Sunday, April 25th, I got up at 4.30 and drove quickly to Vorstenbos to pick up Teun and Christian. Just before Hilversum Alwin phoned us to ask where we were. I reply that we are almost at the coffee. The coffee was consumed in the car because we want to be as quickly as possible at the migration post. Our expectations are very high and on arrival the wind was east and is considerably stronger than yesterday. We start counting and the Meadow Pipits and Yellow Wagtails flew all nice, certainly much better than yesterday at the same time. Good groups of Black Terns flying from the IJsselmeer into the Ketelmeer are seen. From 8 o’clock the Meadow Pipits numbers violently  increase and especially along the dike flies a continuous stream. There are quarters with 2000 Pipits noted. A Dotterel get noticed by Rud van Beusekom. The Sand Martins also begin in large numbers to get through. The first Black Kite is seen, and there were 7 to follow. 8 Black Kites is a new Dutch record for a migration post. 2 Montaqu’s Harriers were seen and when a slim Harrier passes by the tensions rise. I've been waiting 5 years for a Pallid Harrier on the Kamperhoek. I already predicted 2 but could not be present on those days. This weekend was a very good opportunity change for a Pallied Harrier. At 12.00 I found a slim Harrier above the poplars on the right site of the migration post. I pointed the bird out to Mervyn and he turned his spotting scope on the bird. Mervyn noted that the bird was slim and he saw orange under parts which means that it was a second year bird. He also saw something like a boa. The bird quickly gained altitude and hung right above us. The backlight was so strong that few details were given. Opinions were divided, and you could under these circumstances not really determine this bird as a Pallied Harrier. There were quite a few photos but they were to small on the screen of the camera to be judged.

Little Gull (Larus minutus) - Photo made at the Kamperhoek
Little Gull | Larus minutus
Mediterranean Gull (Larus melanocephalus) - Photo made at the Kamperhoek
Mediterranean Gull | Larus melanocephalus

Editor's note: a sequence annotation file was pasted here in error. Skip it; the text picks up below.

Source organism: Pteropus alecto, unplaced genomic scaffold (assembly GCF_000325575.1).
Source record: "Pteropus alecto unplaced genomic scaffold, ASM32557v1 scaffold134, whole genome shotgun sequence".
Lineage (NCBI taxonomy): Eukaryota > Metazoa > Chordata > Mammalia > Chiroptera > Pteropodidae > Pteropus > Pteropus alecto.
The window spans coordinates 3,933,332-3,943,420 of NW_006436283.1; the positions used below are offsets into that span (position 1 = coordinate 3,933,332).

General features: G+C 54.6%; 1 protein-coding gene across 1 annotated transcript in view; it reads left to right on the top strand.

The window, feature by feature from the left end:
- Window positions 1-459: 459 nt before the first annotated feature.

We had to wait for the photos to be viewed on the computer at home. The bird was quickly forgotten because the migration is still in full force. A Wryneck was discovered and four Common Cranes were seen in the distance. A White-tailed Eagle was discovered by Erwin Booij. A Tawny Pipit was heard and seen. Around 14.00 hours the wind changed direction to the southwest and increased in strength. The migration took off quickly and at 15.00 we decided to stop counting. A total of 29 532 counted Meadow Pipits and a very good number of 2248 Sand Martins were noted. For the Sand Martin this is the second best in the Netherlands on a migration post. No less than 14 raptor species were seen today at the migration post. The number of species, including local, was an impressive number of 104! We decided to do a round Oostvaarders Lakes. At the Praambult we saw 2 Black Winged Stilts, 3 Common Cranes and 2 Raven.  The day list grew to an impressive 134 species for the day! Back home I had a quick look at the pictures of the Harrier. The result was not all bad and I had color on the bird and could clearly see the under-wing patterns. It looked very good for a Pallid Harrier but I could not see a boa in my pictures. Only a a bright spot but this was not enough. I called Mervyn and he had not seen his photos. After a brief description of my photos he also became curious and would immediately go and see his photos. Not long afterwards I received an SMS with the message that his photo’s clearly revealed a boa. Was it going to be a Pallid Harrier after all. I called Mervyn and he was now convinced that this is second year Pallid Harrier. He mailed me his photos and there was indeed a boa clear to see. It was not the way thay you want to see your first Pallied in Holland but am still very happy with this bird. So you see what a little east wind can do on a migration post. For a complete overview of the count click here.